Faith in Action

Where were you when the ball dropped on Times Square, ushering in 2010?

Eleven students from the College of Saint Benedict and Saint John's University rang in the New Year in Chimbote, Peru; putting their faith into action through service.

The trip was sponsored by CSB and SJU Campus Ministry's Alternative Break Experiences (ABE) Program. Students worked with Los Amigos, a faith-based organization dedicated to supporting programs that improve and transform the lives of the poor of Chimbote, Peru. They lived with host families while in Peru and spent their time working in soup kitchens and shelters, helping to build homes, and tutoring children.

Several of the students put their thoughts down on paper when they returned to campus. The words that follow are excerpts from two of the students' reflections.

By Leah Petermeier '10, Sauk Centre, Minn.
Spanish/Biology double major

While in Peru I was in overcome by the strong sense of community. I found that the people of Peru saw God in each other not only in mass. I saw an overwhelming concern for others in the community. My host mother was one of the social workers at the parish and the selflessness she showed left me speechless.

When a fellow CSB student and I arrived at our host family's home, we were treated as though we actually were family. Shortly after arriving, we gave our host family the thank you presents that we bought them. My host mom immediately took the present and said that they would be perfect for the Los Reyes Magos celebration that the parish was having the next day. During this celebration members of the parish go to the homes of the ill and elderly to give them gifts and pray with them. These gifts included towels, shampoo, lotion and other things that the Peruvians could use on an everyday basis.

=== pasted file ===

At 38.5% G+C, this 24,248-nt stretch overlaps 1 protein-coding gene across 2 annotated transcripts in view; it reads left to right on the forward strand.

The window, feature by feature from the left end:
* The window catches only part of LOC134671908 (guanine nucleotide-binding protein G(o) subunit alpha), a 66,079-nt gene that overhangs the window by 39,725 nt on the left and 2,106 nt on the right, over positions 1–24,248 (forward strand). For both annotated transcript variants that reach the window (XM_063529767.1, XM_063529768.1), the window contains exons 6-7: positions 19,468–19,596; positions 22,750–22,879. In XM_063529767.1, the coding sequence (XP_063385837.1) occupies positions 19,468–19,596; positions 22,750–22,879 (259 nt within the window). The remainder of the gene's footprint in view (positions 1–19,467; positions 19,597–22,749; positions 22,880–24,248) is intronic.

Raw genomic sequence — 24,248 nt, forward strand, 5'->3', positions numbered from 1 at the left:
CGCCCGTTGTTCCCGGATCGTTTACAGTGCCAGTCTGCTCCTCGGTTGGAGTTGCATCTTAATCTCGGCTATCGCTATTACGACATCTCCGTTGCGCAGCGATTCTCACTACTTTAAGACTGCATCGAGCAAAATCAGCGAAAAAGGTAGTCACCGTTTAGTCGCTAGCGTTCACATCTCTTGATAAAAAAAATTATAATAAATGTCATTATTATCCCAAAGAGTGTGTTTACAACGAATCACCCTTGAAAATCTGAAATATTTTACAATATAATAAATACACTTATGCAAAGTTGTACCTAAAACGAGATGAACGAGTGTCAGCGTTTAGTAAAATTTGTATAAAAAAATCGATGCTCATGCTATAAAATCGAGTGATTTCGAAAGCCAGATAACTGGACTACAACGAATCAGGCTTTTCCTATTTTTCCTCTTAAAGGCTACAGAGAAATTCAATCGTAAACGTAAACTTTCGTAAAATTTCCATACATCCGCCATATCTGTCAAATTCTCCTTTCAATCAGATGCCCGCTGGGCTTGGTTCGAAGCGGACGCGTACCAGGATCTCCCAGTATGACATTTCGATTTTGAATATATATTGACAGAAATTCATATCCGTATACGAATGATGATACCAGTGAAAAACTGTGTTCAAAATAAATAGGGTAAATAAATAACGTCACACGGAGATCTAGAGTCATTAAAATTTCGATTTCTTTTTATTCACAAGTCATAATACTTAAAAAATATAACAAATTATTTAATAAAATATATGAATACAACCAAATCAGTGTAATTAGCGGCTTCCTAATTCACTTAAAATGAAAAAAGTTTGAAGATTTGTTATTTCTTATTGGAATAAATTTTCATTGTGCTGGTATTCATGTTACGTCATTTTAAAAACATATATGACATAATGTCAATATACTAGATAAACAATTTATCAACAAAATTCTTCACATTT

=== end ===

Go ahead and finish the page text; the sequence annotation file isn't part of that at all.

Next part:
My roommate Kristal and I went with the parish members to deliver these gifts. The ill and sick who received these small gifts were overjoyed. There was one of the gift recipients that stood out in my mind. This man lived in a stick house on the outskirts of Chimbote. After receiving his gift, this man could not stop crying. This shocked me because the things in his gift were things that I took for granted each day.

By Elizabeth Hauth '10, Springfield, Minn.
Music Performance (Clarinet), Music Education (K-12, Instrumental), and Math majors

My experience has really forced me to think about my possessions - what I actually need and what I'm doing with all of the things I hardly ever use - along with what things I purchase, where I buy them from, and where they are made. I've also given a lot of thought on how to implement changes amongst my family and friends and how to help them best understand how much we have and how little we'd have to do or give up in order to make a small difference. I learned that most people in our world survive on less than $2 a day. If most Americans were to give even a single dollar each day, drastic changes could eventually be made to places like Chimbote, Peru. All it takes is for us to drink one less beer on Friday nights, cut a few minutes out of our shower, or even sacrifice one of our morning cups of coffee.

ABE membersBy experiencing the poverty in Peru, I realized that it really isn't that difficult to give away my "unnecessary" possessions. For instance, after seeing how many of the people wore completely shabby shoes held together with tape, or didn't even have shoes at all, I was compelled to donate my tennis shoes. I own several pairs of shoes; did I really need this specific pair as well? No, I didn't, but someone in Chimbote did. This service trip has encouraged me to lead a simpler life and focus more on attaining community and strong relationships, which are extremely prevalent in Chimbote and something that I realized America is lacking.